The Enticement of the Lottery

At some point in your life, you have probably purchased a lottery ticket. The allure of that big jackpot… you plan out your dream vacation, you think through all the things you’ll do with the money. Your excitement builds. The drawing happens. Aaaand,  you don’t win.

 

On one of our Trevi planning days, Sarah and I, bought lottery tickets. We had it all planned out what we’d do with the winnings – a little extra capital to inject into the business, some cash for each of our families for some things on our priority lists, including vacations, some into savings.

 

We’ve all been through this. In fact, you might have decided to spend more than a few dollars on one of the big drawings over this last weekend. I stopped by the store to buy one ticket each for the Powerball and Mega Millions jackpot (and neither ticket proved to be a winner). The next person in line bought $20 worth of tickets for each game. $40 in total for lottery tickets! It was a bit of a shock to hear that much being spent on lottery tickets.

 

The reality is very few people will ever win a big lottery jackpot – the odds – i.e. your chances to win - are very slim. Buying a whole bunch of them doesn’t significantly improve your odds.

 

Instead of spending $40 on tickets-  you could use that money to pay down a little credit card debt or put away some extra cash in your savings account. Or you could invest the money.

 

There is nothing wrong with buying an occasional lottery ticket – just be aware that you are generally just paying an extra tax to your state government.

 

Yes, necessary programs are supported by buying lottery tickets. You may even win a few dollars here or there. And these are not “bad” things – rather it’s simply the reality of any chance or luck-based games – most people don’t win, and the games exist to make money for the sponsors.

 

Every time you choose to do something with your money, make it an active choice. So often, we make a decision like buying a lottery ticket – and with that really big jackpot, we think “let’s buy a bunch of them.” But is that the best use of a bunch of cash?

 

It’s fun to dream – we encourage you to dream about what you could do with that big jackpot.

 

But more importantly, we encourage you to make sure you think through the trade-offs when you spend $20 or $40 on something like lottery tickets.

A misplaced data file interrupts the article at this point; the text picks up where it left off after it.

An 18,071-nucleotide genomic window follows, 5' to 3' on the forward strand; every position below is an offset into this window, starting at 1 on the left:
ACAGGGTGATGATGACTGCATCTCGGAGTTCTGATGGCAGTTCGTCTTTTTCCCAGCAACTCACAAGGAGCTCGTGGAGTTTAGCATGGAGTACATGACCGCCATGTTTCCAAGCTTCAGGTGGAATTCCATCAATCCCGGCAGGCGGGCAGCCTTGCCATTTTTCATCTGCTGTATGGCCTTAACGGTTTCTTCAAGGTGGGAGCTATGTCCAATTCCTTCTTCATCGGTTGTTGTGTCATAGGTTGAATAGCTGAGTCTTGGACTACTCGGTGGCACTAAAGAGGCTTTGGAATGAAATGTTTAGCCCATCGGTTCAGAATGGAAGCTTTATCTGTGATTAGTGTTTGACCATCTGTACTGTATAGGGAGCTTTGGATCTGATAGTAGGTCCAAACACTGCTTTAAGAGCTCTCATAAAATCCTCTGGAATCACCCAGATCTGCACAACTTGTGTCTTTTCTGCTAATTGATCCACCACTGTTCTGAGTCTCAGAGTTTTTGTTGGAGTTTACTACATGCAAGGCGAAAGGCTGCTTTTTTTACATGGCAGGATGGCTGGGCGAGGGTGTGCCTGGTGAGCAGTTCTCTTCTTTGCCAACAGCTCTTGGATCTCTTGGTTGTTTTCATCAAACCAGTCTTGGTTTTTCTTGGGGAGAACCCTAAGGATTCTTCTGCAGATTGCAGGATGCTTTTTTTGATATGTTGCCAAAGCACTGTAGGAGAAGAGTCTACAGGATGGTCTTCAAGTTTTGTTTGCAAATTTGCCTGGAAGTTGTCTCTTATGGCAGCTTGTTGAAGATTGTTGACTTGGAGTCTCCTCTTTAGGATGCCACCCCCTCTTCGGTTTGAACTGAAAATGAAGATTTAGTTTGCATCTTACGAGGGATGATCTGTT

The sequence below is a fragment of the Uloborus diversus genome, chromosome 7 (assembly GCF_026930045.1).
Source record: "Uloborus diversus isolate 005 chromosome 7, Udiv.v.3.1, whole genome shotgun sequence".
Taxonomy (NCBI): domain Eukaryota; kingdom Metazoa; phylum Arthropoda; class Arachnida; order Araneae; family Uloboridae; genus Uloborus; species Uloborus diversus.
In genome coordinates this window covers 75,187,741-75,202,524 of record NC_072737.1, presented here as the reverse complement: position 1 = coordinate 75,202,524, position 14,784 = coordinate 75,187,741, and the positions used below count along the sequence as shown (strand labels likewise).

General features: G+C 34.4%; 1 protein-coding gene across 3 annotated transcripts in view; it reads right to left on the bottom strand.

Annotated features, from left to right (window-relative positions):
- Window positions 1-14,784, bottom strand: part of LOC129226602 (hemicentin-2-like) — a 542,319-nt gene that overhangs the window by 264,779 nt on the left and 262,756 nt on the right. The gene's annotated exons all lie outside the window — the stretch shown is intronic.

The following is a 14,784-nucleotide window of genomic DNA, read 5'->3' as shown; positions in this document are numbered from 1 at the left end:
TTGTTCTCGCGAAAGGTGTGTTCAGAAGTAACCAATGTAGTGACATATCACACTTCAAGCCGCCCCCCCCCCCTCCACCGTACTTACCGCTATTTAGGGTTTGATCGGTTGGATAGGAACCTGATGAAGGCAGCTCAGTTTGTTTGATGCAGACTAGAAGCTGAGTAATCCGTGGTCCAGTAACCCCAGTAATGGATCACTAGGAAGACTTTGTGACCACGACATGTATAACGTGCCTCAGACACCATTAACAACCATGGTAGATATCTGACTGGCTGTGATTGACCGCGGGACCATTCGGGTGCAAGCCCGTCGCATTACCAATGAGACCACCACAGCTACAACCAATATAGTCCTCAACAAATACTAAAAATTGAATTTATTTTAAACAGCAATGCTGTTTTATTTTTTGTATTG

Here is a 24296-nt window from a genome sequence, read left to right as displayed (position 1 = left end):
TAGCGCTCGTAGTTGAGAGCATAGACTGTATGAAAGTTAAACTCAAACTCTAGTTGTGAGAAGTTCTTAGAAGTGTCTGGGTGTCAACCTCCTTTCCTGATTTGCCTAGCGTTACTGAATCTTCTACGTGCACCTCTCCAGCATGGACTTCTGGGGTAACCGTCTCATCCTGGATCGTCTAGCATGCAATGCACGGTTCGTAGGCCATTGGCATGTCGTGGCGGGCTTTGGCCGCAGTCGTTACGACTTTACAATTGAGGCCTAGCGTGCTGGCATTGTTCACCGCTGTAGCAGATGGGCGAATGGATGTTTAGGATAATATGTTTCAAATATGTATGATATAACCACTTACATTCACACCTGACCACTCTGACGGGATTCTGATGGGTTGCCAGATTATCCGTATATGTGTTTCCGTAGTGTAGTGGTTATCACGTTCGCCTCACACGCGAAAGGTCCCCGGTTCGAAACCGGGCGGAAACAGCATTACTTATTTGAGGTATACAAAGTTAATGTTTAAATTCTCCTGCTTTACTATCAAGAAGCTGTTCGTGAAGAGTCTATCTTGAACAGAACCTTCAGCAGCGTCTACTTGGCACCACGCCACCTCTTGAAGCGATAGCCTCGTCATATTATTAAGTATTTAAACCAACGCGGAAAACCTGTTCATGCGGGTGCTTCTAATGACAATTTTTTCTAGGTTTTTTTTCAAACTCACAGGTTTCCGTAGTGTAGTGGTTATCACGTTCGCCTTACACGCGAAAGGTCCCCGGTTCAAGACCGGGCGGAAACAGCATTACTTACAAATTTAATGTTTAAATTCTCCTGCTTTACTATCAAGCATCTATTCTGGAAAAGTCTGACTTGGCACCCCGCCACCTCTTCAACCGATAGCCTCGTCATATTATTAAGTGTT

Chances are you won’t win the big jackpot – so what other priorities do you have? Will that money be better used for those other priorities? If you regularly spend large sums of money buying lottery tickets, hoping that you are going to change your life, we hope you will step back and remember that you could set that money aside in a savings account – or even better in a mutual fund or an exchange traded fund and let it grow over time.

 

Winning the lottery is not a form of retirement planning. If you spend a bunch of money on lottery tickets, realize you’d be better off saving most of that money for retirement.

 

Every time you have that urge to drop $40 on tickets, drop it in your mutual fund instead. Over time, that balance will grow into something truly meaningful that will help you towards your goals on retirement or other things you might have out there

 

If you invested $40 a month every month for 20 years with a 7% rate of return, you would end up with nearly $21,000. If you invested $40 a month every month for 30 years with that same 7% return, you would end up with nearly $49,000.

 

Obviously, the rate of return you earn on these funds will impact what you end up with – and there are no guarantees when it comes to investing.  But, with a little research and planning, making active decisions today with your money can have a significant long-term benefit to your personal finances.

 

Trevi TIp: Don’t make passive spending decisions with your money. Make well thought-out, active, intentional decisions that are grounded in your goals, dreams, and budget.

 

If you really feel like donating $40 – think about your favorite charities. We bet there is a good chance they would be very happy to put that $40 to work helping people in your community or doing important research to cure a disease.

 

When it comes to your money – Carpe Diem!

Neil

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